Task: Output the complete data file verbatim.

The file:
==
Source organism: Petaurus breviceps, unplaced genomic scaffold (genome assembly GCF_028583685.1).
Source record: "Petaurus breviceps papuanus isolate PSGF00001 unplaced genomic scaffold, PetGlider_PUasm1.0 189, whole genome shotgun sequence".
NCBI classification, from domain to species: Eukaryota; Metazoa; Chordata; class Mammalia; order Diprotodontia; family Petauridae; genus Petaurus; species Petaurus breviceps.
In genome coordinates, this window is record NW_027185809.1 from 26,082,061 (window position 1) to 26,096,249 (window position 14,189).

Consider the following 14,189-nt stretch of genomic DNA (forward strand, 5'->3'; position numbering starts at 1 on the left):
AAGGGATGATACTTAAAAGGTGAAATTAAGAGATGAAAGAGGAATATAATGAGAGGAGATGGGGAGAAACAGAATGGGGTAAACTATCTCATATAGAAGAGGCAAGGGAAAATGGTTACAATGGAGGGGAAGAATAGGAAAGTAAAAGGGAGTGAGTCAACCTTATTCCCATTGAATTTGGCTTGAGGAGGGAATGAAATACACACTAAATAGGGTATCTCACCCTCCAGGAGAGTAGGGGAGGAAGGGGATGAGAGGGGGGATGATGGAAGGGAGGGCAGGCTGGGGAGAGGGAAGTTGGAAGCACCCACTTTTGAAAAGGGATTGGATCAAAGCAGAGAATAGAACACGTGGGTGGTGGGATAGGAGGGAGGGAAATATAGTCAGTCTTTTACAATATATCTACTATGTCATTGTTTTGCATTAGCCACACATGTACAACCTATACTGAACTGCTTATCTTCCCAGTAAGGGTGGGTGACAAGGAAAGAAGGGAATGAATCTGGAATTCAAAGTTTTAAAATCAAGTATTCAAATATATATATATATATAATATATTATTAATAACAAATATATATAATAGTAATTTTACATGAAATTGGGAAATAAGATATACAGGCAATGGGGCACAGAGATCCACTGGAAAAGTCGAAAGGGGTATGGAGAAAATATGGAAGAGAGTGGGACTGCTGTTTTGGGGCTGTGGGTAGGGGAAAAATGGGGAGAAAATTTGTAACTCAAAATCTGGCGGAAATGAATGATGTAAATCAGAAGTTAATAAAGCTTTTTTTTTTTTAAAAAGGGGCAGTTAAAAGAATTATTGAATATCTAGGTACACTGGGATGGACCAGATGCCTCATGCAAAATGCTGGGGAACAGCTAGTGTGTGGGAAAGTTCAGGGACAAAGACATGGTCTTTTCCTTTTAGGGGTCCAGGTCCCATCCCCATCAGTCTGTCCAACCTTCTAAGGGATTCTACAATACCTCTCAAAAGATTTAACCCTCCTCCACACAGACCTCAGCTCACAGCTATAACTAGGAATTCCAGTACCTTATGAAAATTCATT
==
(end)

Source organism: Petaurus breviceps, unplaced genomic scaffold (genome assembly GCF_028583685.1).
Source record: "Petaurus breviceps papuanus isolate PSGF00001 unplaced genomic scaffold, PetGlider_PUasm1.0 189, whole genome shotgun sequence".
NCBI classification, from domain to species: Eukaryota; Metazoa; Chordata; class Mammalia; order Diprotodontia; family Petauridae; genus Petaurus; species Petaurus breviceps.
In genome coordinates, this window is record NW_027185809.1 from 26,082,061 (window position 1) to 26,096,249 (window position 14,189).

Consider the following 14,189-nt stretch of genomic DNA (forward strand, 5'->3'; position numbering starts at 1 on the left):
AAGGGATGATACTTAAAAGGTGAAATTAAGAGATGAAAGAGGAATATAATGAGAGGAGATGGGGAGAAACAGAATGGGGTAAACTATCTCATATAGAAGAGGCAAGGGAAAATGGTTACAATGGAGGGGAAGAATAGGAAAGTAAAAGGGAGTGAGTCAACCTTATTCCCATTGAATTTGGCTTGAGGAGGGAATGAAATACACACTAAATAGGGTATCTCACCCTCCAGGAGAGTAGGGGAGGAAGGGGATGAGAGGGGGGATGATGGAAGGGAGGGCAGGCTGGGGAGAGGGAAGTTGGAAGCACCCACTTTTGAAAAGGGATTGGATCAAAGCAGAGAATAGAACACGTGGGTGGTGGGATAGGAGGGAGGGAAATATAGTCAGTCTTTTACAATATATCTACTATGTCATTGTTTTGCATTAGCCACACATGTACAACCTATACTGAACTGCTTATCTTCCCAGTAAGGGTGGGTGACAAGGAAAGAAGGGAATGAATCTGGAATTCAAAGTTTTAAAATCAAGTATTCAAATATATATATATATATAATATATTATTAATAACAAATATATATAATAGTAATTTTACATGAAATTGGGAAATAAGATATACAGGCAATGGGGCACAGAGATCCACTGGAAAAGTCGAAAGGGGTATGGAGAAAATATGGAAGAGAGTGGGACTGCTGTTTTGGGGCTGTGGGTAGGGGAAAAATGGGGAGAAAATTTGTAACTCAAAATCTGGCGGAAATGAATGATGTAAATCAGAAGTTAATAAAGCTTTTTTTTTTTTAAAAAGGGGCAGTTAAAAGAATTATTGAATATCTAGGTACACTGGGATGGACCAGATGCCTCATGCAAAATGCTGGGGAACAGCTAGTGTGTGGGAAAGTTCAGGGACAAAGACATGGTCTTTTCCTTTTAGGGGTCCAGGTCCCATCCCCATCAGTCTGTCCAACCTTCTAAGGGATTCTACAATACCTCTCAAAAGATTTAACCCTCCTCCACACAGACCTCAGCTCACAGCTATAACTAGGAATTCCAGTACCTTATGAAAATTCATT